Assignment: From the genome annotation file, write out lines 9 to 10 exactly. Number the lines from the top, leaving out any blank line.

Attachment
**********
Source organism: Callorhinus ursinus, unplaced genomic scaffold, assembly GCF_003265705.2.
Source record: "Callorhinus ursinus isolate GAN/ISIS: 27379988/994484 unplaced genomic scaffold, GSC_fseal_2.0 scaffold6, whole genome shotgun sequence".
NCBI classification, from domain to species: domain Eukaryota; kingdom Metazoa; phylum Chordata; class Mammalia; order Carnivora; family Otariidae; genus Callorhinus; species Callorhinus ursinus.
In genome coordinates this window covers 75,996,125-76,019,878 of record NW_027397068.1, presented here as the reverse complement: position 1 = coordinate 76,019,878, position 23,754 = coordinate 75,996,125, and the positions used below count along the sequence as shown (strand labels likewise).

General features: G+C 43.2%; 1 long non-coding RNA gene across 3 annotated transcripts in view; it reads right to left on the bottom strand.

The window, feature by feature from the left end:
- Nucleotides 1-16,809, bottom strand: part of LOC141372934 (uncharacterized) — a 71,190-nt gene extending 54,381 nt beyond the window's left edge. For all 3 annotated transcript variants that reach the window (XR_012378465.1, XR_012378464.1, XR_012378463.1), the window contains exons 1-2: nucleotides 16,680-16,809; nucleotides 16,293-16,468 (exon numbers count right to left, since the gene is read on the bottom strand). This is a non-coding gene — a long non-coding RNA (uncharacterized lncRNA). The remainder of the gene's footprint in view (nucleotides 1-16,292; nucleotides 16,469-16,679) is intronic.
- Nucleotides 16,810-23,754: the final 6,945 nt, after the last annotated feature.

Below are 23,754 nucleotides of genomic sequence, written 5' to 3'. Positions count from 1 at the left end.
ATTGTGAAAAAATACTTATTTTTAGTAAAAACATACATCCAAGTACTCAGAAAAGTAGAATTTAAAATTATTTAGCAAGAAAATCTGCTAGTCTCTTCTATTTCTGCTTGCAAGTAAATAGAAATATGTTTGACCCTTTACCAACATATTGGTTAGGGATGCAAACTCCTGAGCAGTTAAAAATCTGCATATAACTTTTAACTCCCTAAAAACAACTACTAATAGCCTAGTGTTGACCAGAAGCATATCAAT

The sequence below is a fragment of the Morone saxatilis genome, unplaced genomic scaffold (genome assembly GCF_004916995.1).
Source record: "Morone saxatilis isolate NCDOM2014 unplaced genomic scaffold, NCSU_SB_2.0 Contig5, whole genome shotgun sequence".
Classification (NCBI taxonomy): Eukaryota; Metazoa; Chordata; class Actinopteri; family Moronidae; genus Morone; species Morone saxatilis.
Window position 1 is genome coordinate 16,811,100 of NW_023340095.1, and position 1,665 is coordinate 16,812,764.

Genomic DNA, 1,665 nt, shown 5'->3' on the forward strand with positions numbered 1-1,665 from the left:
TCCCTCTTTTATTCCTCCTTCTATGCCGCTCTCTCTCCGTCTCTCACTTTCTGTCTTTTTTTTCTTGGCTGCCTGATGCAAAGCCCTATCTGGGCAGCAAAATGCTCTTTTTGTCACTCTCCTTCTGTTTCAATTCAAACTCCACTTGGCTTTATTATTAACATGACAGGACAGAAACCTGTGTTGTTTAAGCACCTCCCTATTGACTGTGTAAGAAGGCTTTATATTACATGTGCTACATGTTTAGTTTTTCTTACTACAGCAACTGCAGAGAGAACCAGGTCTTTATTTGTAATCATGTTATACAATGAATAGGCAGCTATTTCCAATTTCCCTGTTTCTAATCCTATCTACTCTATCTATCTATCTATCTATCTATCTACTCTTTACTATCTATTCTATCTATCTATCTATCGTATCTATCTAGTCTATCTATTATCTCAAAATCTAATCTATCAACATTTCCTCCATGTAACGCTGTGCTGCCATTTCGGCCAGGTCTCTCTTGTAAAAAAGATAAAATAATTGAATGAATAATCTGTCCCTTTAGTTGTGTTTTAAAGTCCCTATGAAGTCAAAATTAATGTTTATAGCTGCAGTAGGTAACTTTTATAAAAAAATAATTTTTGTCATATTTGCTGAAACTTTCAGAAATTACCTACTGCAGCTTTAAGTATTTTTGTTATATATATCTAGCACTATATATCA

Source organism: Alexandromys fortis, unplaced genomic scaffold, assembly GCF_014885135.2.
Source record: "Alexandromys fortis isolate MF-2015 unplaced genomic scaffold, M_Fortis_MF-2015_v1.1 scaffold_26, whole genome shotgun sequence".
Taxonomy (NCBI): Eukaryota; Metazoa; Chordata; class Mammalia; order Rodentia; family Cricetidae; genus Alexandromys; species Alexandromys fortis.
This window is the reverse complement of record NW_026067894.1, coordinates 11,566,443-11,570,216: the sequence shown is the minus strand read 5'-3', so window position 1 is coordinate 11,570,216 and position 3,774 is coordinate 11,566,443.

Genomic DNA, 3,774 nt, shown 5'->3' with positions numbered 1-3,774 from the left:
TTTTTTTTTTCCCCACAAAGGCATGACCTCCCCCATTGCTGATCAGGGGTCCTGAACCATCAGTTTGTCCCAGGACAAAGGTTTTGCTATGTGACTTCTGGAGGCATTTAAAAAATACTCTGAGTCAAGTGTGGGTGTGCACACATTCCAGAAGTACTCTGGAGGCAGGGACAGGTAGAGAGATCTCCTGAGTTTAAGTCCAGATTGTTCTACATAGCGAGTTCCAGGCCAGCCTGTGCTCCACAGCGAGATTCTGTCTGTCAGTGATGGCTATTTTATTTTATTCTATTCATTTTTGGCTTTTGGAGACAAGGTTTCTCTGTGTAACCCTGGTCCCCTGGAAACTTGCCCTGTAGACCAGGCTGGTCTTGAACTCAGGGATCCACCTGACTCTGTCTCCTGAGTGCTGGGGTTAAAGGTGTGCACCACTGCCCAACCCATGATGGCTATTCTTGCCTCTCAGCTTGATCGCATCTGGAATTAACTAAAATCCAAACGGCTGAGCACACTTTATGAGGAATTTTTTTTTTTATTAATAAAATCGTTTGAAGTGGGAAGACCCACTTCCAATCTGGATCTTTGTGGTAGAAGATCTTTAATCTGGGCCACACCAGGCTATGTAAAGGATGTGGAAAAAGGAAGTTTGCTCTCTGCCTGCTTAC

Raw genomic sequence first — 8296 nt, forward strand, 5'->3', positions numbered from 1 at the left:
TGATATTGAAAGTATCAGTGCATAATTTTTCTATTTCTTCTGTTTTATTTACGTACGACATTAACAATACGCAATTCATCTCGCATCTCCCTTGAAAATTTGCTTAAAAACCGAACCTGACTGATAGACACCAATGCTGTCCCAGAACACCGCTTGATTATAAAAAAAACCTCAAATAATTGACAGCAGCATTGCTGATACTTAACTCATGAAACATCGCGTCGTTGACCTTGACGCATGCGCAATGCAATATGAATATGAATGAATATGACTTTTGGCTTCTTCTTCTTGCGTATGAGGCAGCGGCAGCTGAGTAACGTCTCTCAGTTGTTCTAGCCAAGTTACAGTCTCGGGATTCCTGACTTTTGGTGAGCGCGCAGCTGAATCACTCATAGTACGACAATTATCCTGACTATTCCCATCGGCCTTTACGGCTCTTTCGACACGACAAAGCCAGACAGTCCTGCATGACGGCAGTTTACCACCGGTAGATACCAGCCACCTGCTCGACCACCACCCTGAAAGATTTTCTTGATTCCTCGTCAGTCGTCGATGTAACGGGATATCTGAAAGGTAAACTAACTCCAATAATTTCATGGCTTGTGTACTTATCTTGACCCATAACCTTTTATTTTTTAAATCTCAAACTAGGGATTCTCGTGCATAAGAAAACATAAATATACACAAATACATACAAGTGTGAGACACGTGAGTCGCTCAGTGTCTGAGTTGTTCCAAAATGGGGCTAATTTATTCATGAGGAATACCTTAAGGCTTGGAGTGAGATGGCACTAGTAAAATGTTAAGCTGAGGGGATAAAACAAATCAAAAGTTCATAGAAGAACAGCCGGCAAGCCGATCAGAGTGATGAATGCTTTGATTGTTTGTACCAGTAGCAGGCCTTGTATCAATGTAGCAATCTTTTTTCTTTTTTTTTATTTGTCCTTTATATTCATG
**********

Below are 23,754 nucleotides of genomic sequence, written 5' to 3'. Positions count from 1 at the left end.
ATTGTGAAAAAATACTTATTTTTAGTAAAAACATACATCCAAGTACTCAGAAAAGTAGAATTTAAAATTATTTAGCAAGAAAATCTGCTAGTCTCTTCTATTTCTGCTTGCAAGTAAATAGAAATATGTTTGACCCTTTACCAACATATTGGTTAGGGATGCAAACTCCTGAGCAGTTAAAAATCTGCATATAACTTTTAACTCCCTAAAAACAACTACTAATAGCCTAGTGTTGACCAGAAGCATATCAAT